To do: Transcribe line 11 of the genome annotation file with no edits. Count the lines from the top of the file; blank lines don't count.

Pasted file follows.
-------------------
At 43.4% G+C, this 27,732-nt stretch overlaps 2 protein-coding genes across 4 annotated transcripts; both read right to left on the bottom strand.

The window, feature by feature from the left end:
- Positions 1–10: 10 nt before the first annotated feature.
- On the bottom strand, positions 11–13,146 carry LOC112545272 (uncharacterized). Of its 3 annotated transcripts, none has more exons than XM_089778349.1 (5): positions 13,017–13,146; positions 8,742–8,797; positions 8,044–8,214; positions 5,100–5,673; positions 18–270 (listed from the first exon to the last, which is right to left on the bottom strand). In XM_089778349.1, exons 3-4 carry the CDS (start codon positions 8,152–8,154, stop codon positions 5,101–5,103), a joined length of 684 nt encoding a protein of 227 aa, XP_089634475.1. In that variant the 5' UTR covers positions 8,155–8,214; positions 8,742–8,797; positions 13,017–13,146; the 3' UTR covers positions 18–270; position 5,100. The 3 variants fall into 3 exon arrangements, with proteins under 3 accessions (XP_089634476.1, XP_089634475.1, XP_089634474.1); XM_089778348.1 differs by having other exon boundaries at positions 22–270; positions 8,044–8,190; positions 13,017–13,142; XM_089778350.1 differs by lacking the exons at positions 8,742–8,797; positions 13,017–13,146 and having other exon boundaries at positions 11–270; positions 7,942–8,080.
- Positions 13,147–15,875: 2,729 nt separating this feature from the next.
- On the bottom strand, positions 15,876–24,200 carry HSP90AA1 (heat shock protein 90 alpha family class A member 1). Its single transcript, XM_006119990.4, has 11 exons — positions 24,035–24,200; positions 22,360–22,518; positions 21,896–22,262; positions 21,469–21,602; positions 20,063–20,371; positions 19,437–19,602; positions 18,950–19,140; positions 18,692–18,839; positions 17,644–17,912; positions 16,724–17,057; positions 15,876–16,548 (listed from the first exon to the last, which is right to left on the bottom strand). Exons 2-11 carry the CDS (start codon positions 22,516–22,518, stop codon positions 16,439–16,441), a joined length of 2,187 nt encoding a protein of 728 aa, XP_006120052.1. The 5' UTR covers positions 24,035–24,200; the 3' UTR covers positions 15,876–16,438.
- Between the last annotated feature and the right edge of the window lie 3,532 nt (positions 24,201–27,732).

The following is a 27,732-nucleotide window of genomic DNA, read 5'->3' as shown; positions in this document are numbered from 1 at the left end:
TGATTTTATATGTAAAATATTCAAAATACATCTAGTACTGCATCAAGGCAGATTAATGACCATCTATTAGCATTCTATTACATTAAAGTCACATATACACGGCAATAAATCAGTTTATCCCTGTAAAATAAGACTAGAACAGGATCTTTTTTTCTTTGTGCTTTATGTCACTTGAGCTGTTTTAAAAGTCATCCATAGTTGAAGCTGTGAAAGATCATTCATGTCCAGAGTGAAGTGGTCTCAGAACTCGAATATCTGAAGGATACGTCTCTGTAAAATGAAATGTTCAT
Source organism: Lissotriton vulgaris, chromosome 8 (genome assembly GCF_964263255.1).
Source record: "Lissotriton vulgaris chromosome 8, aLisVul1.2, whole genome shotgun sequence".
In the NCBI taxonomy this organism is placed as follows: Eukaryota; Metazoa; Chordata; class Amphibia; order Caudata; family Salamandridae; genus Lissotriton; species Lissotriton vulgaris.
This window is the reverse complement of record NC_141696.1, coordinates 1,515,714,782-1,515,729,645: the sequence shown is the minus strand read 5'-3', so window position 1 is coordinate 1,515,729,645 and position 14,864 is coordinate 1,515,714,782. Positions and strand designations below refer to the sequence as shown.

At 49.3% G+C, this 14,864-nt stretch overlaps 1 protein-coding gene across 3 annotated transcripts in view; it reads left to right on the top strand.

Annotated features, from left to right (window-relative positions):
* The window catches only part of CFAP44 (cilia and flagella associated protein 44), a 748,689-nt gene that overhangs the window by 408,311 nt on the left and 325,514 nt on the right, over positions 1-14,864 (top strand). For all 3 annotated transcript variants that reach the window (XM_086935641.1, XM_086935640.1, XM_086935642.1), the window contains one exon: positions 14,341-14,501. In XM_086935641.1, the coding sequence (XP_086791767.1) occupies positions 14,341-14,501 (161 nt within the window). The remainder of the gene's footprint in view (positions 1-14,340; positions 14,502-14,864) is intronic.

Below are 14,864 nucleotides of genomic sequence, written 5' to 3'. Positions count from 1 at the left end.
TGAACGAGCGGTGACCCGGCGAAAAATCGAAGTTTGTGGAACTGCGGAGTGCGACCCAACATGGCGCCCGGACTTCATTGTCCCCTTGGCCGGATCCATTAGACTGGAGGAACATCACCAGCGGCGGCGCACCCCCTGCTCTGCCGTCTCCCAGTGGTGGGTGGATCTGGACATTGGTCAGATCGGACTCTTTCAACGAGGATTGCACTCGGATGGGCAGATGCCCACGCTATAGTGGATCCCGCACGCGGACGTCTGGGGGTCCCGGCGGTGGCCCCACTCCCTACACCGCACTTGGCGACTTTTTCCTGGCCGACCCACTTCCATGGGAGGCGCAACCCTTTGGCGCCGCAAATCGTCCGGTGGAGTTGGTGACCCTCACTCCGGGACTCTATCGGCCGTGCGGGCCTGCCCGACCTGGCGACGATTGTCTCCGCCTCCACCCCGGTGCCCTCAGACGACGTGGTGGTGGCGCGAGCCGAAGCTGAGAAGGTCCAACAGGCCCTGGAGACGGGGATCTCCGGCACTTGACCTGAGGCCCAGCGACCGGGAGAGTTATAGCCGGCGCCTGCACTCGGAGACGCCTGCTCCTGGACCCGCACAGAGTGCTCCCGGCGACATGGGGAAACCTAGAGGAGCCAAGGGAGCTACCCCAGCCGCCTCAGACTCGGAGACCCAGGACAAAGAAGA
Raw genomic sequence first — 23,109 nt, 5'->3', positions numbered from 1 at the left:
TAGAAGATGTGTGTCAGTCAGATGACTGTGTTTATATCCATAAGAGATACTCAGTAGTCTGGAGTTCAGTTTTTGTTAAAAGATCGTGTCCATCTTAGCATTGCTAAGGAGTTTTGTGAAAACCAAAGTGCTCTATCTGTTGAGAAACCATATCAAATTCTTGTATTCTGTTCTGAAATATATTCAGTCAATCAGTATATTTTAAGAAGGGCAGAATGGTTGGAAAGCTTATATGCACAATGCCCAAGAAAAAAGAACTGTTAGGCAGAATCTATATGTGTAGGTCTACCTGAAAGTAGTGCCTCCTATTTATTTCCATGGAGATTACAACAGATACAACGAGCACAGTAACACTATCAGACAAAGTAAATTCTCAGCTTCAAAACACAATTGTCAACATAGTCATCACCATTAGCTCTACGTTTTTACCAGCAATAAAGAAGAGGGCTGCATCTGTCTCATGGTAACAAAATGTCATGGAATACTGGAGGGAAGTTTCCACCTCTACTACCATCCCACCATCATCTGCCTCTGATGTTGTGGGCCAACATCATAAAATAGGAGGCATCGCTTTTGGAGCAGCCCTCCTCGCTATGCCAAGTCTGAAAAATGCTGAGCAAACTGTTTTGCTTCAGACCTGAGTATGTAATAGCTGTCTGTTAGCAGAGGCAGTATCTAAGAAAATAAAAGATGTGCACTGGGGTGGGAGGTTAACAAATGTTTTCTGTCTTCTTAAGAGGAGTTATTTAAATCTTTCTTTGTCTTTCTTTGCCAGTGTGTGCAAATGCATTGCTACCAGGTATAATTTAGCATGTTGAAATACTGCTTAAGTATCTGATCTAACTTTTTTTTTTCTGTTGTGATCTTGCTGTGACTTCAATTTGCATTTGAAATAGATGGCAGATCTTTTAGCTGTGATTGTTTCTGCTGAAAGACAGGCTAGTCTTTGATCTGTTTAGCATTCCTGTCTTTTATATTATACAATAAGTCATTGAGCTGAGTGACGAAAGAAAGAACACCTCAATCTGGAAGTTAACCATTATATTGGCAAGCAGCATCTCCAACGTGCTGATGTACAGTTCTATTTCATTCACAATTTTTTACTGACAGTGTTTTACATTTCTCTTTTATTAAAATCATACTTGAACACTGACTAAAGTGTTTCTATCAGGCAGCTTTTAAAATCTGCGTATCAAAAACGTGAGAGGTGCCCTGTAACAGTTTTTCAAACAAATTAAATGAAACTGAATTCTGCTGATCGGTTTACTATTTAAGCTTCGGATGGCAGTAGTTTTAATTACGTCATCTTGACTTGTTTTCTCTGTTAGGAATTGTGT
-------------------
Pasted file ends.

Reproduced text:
Source record: "Lissotriton vulgaris chromosome 8, aLisVul1.2, whole genome shotgun sequence".